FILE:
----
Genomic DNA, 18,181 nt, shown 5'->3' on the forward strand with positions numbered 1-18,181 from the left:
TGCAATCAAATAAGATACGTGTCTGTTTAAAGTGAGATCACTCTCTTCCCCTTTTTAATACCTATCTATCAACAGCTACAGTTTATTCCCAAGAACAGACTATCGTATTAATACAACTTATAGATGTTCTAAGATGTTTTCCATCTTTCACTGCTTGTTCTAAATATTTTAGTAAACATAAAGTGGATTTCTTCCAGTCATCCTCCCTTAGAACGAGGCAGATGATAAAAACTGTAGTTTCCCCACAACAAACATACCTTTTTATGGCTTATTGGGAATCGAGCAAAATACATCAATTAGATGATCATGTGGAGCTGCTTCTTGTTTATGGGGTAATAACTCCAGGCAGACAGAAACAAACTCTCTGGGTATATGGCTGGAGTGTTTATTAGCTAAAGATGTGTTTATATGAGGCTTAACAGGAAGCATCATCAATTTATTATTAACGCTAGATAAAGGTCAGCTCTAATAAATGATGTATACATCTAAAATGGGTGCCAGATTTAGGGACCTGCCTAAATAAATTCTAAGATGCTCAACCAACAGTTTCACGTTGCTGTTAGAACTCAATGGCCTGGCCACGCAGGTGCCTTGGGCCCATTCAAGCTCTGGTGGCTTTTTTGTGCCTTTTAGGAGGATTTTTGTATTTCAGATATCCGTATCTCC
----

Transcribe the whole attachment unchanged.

Genomic DNA, 18,181 nt, shown 5'->3' on the forward strand with positions numbered 1-18,181 from the left:
TGCAATCAAATAAGATACGTGTCTGTTTAAAGTGAGATCACTCTCTTCCCCTTTTTAATACCTATCTATCAACAGCTACAGTTTATTCCCAAGAACAGACTATCGTATTAATACAACTTATAGATGTTCTAAGATGTTTTCCATCTTTCACTGCTTGTTCTAAATATTTTAGTAAACATAAAGTGGATTTCTTCCAGTCATCCTCCCTTAGAACGAGGCAGATGATAAAAACTGTAGTTTCCCCACAACAAACATACCTTTTTATGGCTTATTGGGAATCGAGCAAAATACATCAATTAGATGATCATGTGGAGCTGCTTCTTGTTTATGGGGTAATAACTCCAGGCAGACAGAAACAAACTCTCTGGGTATATGGCTGGAGTGTTTATTAGCTAAAGATGTGTTTATATGAGGCTTAACAGGAAGCATCATCAATTTATTATTAACGCTAGATAAAGGTCAGCTCTAATAAATGATGTATACATCTAAAATGGGTGCCAGATTTAGGGACCTGCCTAAATAAATTCTAAGATGCTCAACCAACAGTTTCACGTTGCTGTTAGAACTCAATGGCCTGGCCACGCAGGTGCCTTGGGCCCATTCAAGCTCTGGTGGCTTTTTTGTGCCTTTTAGGAGGATTTTTGTATTTCAGATATCCGTATCTCC